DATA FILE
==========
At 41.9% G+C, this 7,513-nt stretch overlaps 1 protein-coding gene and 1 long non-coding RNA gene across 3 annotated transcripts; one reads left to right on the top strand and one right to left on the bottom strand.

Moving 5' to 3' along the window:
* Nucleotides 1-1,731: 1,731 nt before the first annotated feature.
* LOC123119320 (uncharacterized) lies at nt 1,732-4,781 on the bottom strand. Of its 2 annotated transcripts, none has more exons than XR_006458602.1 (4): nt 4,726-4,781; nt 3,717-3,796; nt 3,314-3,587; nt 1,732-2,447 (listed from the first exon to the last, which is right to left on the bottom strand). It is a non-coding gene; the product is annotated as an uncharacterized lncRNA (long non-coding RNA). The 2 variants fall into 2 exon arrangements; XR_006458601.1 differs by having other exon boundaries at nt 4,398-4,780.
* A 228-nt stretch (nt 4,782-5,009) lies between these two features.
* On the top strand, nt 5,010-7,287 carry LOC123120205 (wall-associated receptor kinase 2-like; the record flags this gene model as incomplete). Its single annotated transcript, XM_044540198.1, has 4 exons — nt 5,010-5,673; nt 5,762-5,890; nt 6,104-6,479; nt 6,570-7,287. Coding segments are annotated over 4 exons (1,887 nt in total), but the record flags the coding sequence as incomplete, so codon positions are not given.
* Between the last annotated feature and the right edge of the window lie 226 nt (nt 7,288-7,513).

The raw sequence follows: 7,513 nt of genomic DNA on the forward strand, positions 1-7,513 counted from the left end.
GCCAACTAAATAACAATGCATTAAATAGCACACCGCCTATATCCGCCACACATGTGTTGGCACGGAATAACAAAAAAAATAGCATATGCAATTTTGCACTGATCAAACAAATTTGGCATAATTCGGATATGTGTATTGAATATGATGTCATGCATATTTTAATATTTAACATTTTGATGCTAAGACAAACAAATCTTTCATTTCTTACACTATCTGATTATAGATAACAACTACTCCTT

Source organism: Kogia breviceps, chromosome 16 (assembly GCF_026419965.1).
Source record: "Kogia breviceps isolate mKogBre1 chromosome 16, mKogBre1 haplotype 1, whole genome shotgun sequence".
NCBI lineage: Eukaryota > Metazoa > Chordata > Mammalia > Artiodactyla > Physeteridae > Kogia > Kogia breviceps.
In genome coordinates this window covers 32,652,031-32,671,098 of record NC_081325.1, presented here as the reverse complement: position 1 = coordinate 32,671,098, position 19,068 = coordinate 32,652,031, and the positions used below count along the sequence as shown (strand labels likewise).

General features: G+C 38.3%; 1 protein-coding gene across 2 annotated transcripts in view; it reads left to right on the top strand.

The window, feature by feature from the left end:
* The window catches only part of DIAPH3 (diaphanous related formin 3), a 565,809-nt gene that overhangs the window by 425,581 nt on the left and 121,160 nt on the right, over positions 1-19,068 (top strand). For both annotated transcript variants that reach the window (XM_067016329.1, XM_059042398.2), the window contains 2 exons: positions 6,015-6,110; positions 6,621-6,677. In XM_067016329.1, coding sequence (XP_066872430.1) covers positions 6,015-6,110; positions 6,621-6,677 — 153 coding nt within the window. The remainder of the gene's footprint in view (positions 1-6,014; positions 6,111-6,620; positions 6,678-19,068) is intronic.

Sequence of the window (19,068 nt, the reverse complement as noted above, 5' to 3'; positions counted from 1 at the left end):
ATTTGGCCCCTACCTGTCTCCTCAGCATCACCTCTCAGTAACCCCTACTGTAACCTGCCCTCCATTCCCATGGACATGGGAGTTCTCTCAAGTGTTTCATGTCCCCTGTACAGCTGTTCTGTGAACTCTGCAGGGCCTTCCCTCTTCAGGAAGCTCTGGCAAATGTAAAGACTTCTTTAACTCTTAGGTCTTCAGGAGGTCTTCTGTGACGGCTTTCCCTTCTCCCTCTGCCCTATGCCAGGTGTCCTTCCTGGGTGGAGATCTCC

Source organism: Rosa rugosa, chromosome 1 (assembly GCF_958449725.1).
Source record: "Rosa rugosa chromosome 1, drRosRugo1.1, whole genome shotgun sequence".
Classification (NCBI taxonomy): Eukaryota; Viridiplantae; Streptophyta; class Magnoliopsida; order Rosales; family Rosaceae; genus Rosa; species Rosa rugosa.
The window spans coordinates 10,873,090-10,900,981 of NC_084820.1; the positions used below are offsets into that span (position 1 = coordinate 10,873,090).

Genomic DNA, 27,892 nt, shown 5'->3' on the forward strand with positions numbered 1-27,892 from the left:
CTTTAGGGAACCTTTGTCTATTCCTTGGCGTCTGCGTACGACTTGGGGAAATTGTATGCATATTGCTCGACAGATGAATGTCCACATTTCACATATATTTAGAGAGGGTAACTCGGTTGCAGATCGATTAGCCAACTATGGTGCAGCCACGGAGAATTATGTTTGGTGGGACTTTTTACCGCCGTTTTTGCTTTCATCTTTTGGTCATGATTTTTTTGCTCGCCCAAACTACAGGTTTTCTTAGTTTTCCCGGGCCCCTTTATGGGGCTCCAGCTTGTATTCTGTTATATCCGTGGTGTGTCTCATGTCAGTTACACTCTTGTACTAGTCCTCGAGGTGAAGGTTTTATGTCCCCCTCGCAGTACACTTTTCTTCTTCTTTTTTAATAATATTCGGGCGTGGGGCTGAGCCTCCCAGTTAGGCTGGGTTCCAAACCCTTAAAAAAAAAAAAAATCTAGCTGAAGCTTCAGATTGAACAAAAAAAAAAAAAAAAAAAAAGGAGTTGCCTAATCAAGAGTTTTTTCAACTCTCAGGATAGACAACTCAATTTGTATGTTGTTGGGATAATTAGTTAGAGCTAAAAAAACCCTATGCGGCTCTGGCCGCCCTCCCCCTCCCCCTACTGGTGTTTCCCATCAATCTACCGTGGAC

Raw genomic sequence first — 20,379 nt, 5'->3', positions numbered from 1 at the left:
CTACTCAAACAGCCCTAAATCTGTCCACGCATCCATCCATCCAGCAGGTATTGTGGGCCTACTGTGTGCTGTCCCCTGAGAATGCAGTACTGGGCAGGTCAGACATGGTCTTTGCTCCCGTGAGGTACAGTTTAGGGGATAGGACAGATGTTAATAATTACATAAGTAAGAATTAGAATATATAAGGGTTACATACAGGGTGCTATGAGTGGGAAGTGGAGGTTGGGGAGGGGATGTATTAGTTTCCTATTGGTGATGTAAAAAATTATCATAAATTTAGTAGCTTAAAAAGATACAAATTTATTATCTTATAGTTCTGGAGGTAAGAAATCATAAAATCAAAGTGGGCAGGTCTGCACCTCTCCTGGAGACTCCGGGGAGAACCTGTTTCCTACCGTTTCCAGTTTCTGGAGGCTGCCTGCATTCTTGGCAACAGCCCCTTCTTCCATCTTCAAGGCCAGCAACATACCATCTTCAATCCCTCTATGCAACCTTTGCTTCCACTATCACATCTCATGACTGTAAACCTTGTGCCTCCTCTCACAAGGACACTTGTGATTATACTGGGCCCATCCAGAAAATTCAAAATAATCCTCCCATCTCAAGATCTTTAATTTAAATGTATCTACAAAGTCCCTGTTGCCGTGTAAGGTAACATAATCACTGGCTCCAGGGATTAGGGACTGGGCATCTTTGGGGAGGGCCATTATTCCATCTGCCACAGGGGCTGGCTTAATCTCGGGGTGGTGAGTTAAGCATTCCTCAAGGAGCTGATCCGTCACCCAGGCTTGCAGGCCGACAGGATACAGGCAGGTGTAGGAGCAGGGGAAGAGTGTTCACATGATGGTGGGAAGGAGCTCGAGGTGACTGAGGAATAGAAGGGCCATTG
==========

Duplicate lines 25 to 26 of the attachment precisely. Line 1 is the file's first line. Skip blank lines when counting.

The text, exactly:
Raw genomic sequence first — 20,379 nt, 5'->3', positions numbered from 1 at the left:
CTACTCAAACAGCCCTAAATCTGTCCACGCATCCATCCATCCAGCAGGTATTGTGGGCCTACTGTGTGCTGTCCCCTGAGAATGCAGTACTGGGCAGGTCAGACATGGTCTTTGCTCCCGTGAGGTACAGTTTAGGGGATAGGACAGATGTTAATAATTACATAAGTAAGAATTAGAATATATAAGGGTTACATACAGGGTGCTATGAGTGGGAAGTGGAGGTTGGGGAGGGGATGTATTAGTTTCCTATTGGTGATGTAAAAAATTATCATAAATTTAGTAGCTTAAAAAGATACAAATTTATTATCTTATAGTTCTGGAGGTAAGAAATCATAAAATCAAAGTGGGCAGGTCTGCACCTCTCCTGGAGACTCCGGGGAGAACCTGTTTCCTACCGTTTCCAGTTTCTGGAGGCTGCCTGCATTCTTGGCAACAGCCCCTTCTTCCATCTTCAAGGCCAGCAACATACCATCTTCAATCCCTCTATGCAACCTTTGCTTCCACTATCACATCTCATGACTGTAAACCTTGTGCCTCCTCTCACAAGGACACTTGTGATTATACTGGGCCCATCCAGAAAATTCAAAATAATCCTCCCATCTCAAGATCTTTAATTTAAATGTATCTACAAAGTCCCTGTTGCCGTGTAAGGTAACATAATCACTGGCTCCAGGGATTAGGGACTGGGCATCTTTGGGGAGGGCCATTATTCCATCTGCCACAGGGGCTGGCTTAATCTCGGGGTGGTGAGTTAAGCATTCCTCAAGGAGCTGATCCGTCACCCAGGCTTGCAGGCCGACAGGATACAGGCAGGTGTAGGAGCAGGGGAAGAGTGTTCACATGATGGTGGGAAGGAGCTCGAGGTGACTGAGGAATAGAAGGGCCATTG